My last days in Tokyo

The Skytree is the tallest structure in Tokyo.  It’s a combination TV transmitter and shopping mall, shopping (Omo tells me) being the national pasttime in Japan.  It probably comes from having only one football code.

It was a grey, rainy day, and also it costs an exorbitant sum of money to ascend to the top, so we stuck to shopping.  Well, shopping and navigating crowds.  They go together.  Birthday presents were purchased for certain people, and I was quite excited to find the Japanese translations of the Harry Potter novels and Lois McMaster Bujold’s A Civil Campaign.

Why are the picture-inserting options for iPad versus browser so completely different?  It’s messing with the look of my blog, man!

Anyway, the Potter covers are simple and photographic, whereas the Bujold covers — Japanese translations of western books are usually split into two volumes — are illustrative.  They bear almost no resemblance to the actual text, yet are somehow more accurate than the American covers, and about eighty times more attractive.  Nicely done, Japanese publishers, nicely done.

MORE SAKURA! MORE!

The next day, Thursday, I had breakfast with a friend, and we found our way to a bookstore in Shibuya that also contained a reading area — like a library — plus a cafe, a konbini, a high-end stationery section… it was heaven.  Although I did make the mistake of trying a 25,000 yen pen, and now I can’t get it out of my head…

Afterwards I met up with Omo and Z, and we went to the Mucha exhibit in Roppongi.  It felt a bit silly, seeing a western artist in Japan, but hey, you take your opportunities where you can get them.  And if I’d had more time, I would have gone to the National Museum of Western Art as well.  (They have a Sally Morgan!)

The exhibit was amazing, and completely transcended the need for English labels.  It was also very crowded, but we kind of expected that.  Well, I did.  Except for the throngs in the gift shop — those were terrifying.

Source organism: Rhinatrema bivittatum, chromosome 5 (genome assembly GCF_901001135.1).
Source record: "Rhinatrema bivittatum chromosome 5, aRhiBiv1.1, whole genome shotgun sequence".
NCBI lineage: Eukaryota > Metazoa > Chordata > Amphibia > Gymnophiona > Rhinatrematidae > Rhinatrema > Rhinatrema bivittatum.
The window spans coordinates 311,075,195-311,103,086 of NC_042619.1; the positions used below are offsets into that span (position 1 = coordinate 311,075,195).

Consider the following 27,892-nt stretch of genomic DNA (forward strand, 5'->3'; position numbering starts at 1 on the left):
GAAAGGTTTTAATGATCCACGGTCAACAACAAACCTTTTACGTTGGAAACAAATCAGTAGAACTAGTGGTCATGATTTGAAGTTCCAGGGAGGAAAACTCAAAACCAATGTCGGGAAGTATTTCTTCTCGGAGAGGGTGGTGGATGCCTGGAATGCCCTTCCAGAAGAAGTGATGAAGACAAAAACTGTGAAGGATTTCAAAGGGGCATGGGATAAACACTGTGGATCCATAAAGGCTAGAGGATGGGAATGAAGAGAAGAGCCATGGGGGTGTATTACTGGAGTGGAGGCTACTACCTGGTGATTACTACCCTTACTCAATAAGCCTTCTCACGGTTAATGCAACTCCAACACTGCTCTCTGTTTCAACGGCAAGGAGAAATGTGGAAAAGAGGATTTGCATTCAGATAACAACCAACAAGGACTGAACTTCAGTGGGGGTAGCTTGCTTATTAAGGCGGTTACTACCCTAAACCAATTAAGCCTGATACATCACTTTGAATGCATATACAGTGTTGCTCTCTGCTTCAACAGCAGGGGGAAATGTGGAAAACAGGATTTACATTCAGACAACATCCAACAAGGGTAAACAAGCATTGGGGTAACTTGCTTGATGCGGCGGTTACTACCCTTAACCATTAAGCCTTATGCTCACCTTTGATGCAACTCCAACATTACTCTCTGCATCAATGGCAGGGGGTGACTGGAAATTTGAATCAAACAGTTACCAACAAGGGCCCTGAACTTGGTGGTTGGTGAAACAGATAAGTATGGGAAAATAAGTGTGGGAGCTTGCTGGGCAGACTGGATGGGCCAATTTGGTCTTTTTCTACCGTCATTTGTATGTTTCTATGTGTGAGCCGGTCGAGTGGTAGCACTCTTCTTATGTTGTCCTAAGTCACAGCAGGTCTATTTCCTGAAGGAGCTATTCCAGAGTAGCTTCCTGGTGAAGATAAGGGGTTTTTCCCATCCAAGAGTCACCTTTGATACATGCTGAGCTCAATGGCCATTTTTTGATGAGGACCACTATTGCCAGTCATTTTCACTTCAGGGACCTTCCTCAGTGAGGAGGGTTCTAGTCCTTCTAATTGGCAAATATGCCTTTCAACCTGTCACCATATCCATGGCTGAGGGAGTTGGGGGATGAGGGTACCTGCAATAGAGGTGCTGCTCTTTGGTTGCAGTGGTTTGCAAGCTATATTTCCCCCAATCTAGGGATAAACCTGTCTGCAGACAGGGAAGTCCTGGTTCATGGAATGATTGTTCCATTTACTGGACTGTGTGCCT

Nevertheless, I managed to find something appealing.  I really enjoy Japan’s approach to creating merchandise for high art.

Friday … I left.

Though not before we ate a dodgy breakfast at the airport that made us all unwell.  Having recovered from that — thank heavens! — I bid farewell to Omo and Z, and set off for home.

The trip home was fairly uneventful, although if I ever have to spend four hours at Hong Kong again, I’m going to budget for a visit to an airport lounge.  Because wow, did I have a headache.  And then we had our bags checked as we were boarding the plane — the signs told us we had Australian Customs and Border Security to thank for this — and passengers were forbidden to bring their own water onto the flight.  I almost had to throw out my water bottle, which made me rather cross, as it cost $20.  Plus, I have chronic dry mouth and throat — it comes with the rheumatoid arthritis — so I actually need that litre of water.  Fortunately the flight attendants refilled my bottle after I boarded, so all that was really achieved was a waste of water.

Some hours later, I got home, and I’ve spent a disproportionate amount of the last two days sleeping.  At first I thought it was just post-travel exhaustion, but I’m beginning to worry the small child behind me with the terrible cough was contagious…

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2 comments
  1. steph said:

    My understanding of the HK water thing is that it’s actually a misinterpretation of Australian Border Security Stuff, because no other airport makes you do that when flying in to Australia other than HK. And seriously, who is going to complain about HK’s water but not about mainland China’s? (spoilers: noone)

  2. YOU MEAN I HAD TO GO WATERLESS FOR NOTHING?

    But yes, that makes sense. I just assumed it was new, since I didn’t have to do it in the US.

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